Norvig’s article won’t help someone who is trying to solve an immediate problem. (We have Stack Overflow for that). But although each step in his recipe could take months or years, it is a step-by-step process for learning programming from the ground up. A motivated beginner could take these steps to heart and find themselves years later with a good understanding of the field.
How to Attack a Programming Puzzle
I have written before about the benefits of using a process for solving programming puzzles. The process doesn’t just give you the solution. That would be pointless. But it does provide a roadmap for getting as much learning benefit as possible out of each problem that you solve on your own. This is the goal, since puzzle solutions don’t have any inherent value. The purpose of solving them is to learn something about programming and problem-solving. The process is a reminder to look for lessons at each step, and not just forge ahead.
Processes and Tools
In 2001, a group of software developers published the Manifesto for Agile Software Development, a response to mainstream software development methodologies. At the start of the manifesto, the authors declare that they value
Individuals and interactions over processes and tools.
One criticism of processes is that they cause people to surrender responsibility. For example, consider a software project team made up of a group of engineers who are responsible for building a product, and a group of subject matter experts who are responsible for defining requirements. Imagine that the team is using a process that requires the SMEs to approve requirements early in the schedule, before any code has been written. The engineers can then point to these requirements whenever the SMEs request a change, and say they need additional time or money. This sets up an antagonistic relationship between the people building the software and the people who represent the customer. It can also lead to both groups surrendering responsibility for building a product that will best meet the customer’s needs, and instead just building the product that was documented at the beginning of the project.
The software methodology debate is a big topic that I won’t go into here. However, I will point out one difference between a team process and an individual process. A team process is often imposed from above on team members who are required to follow it. With an individual process, like the ones discussed in this post, an individual decides to follow a process for his or her own benefit. There is one person enforcing compliance to the process, namely the person who benefits from it. This setup is unlikely to result in surrendering responsibility or process for the sake of process, which was the real target of the “Individuals and interactions” declaration in the Agile Manifesto.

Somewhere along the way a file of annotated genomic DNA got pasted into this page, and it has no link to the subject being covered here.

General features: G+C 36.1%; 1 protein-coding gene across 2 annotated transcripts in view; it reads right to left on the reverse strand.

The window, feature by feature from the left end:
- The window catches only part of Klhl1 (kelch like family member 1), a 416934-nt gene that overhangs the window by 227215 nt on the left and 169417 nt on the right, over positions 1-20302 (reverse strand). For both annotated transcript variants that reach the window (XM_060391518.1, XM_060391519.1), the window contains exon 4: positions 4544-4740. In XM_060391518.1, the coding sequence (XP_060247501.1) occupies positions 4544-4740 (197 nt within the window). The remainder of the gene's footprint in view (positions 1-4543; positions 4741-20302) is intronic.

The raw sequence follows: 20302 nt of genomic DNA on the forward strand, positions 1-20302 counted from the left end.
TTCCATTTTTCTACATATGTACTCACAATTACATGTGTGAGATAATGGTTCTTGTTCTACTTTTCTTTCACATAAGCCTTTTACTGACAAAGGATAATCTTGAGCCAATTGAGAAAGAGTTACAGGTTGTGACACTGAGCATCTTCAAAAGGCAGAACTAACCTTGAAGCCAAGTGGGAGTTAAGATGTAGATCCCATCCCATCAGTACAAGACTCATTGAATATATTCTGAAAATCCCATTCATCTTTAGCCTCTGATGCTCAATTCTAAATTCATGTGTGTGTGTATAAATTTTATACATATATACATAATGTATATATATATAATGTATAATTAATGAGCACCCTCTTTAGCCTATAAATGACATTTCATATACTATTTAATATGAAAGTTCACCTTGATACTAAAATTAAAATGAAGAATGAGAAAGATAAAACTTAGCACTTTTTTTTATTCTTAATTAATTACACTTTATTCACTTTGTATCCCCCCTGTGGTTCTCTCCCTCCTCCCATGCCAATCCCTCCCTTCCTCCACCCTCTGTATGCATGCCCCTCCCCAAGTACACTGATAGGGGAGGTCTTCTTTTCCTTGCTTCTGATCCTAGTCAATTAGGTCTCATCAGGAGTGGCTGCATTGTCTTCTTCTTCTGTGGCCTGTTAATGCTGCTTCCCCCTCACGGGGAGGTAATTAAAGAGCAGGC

Servants to the Process?
In discussions of process, it’s common to hear statements like these from the comment section of a John Sonmez post about the Pomodoro Technique:
- “[T]his article does a great job of explaining how to make Pomodoro Technique work for you instead of being a servant to the Pomodoro Technique.”
- “Things like the Pomodoro Technique and every other productivity technique and tool are just that – tools, for us to use to get better results. We should not be a slave to them.”
These seem like reasonable points. But the paradox of using process for creative work is that producing something unexpected often requires a process that is exactly the opposite. The human mind seems to resist creating something out of nothing, which is what is required to make something valuable. Creating the right process (through experimentation and adjustment) and then voluntarily adhering to it can be the way to accomplish this.
It’s easy to say that the process is just a tool, and we need to make it work for us. And of course that’s true. But it’s not that simple. After all, if we always did the right thing at the right time, there would be no need for a ritual, or a checklist, or a process. The Sonmez post is a response to questions that people sent him about how strictly they should adhere to the Pomodoro technique. Now the whole point of Pomodoro is that we modern computer users are easily distracted and prone to multitasking. Pomodoro says: pick one task and focus on it for 25 minutes without interruption. When people hear strict rules like that, they tend to jump to the exceptions: What happens if I have to wait for my computer to complete a task? What happens if I have to use the bathroom?
Sonmez’s answer is basically: be pragmatic without sacrificing the essence of the process. You’re using Pomodoro to combat your natural impulses. When you allow an exception, you’re giving your technology-addled brain an excuse to jump over to something other than the task you’re trying to complete. So take those exceptions seriously. Yes, be pragmatic and make the process, or the ritual, or the checklist work for you, but also keep in mind why you started using it in the first place. There may not be a process or roadmap that guarantees success, but often a rule that tells you what to do next is what frees you to concentrate on your goal.
(Image credit: rosario fiore)
It’s summertime here in the Pacific Northwest, and seven months into the first year of this blog. After thirty weekly posts, I thought it would be a good time to consider the themes that have come up so far this year. If you’re a new reader, I hope you’ll find this to be a useful primer.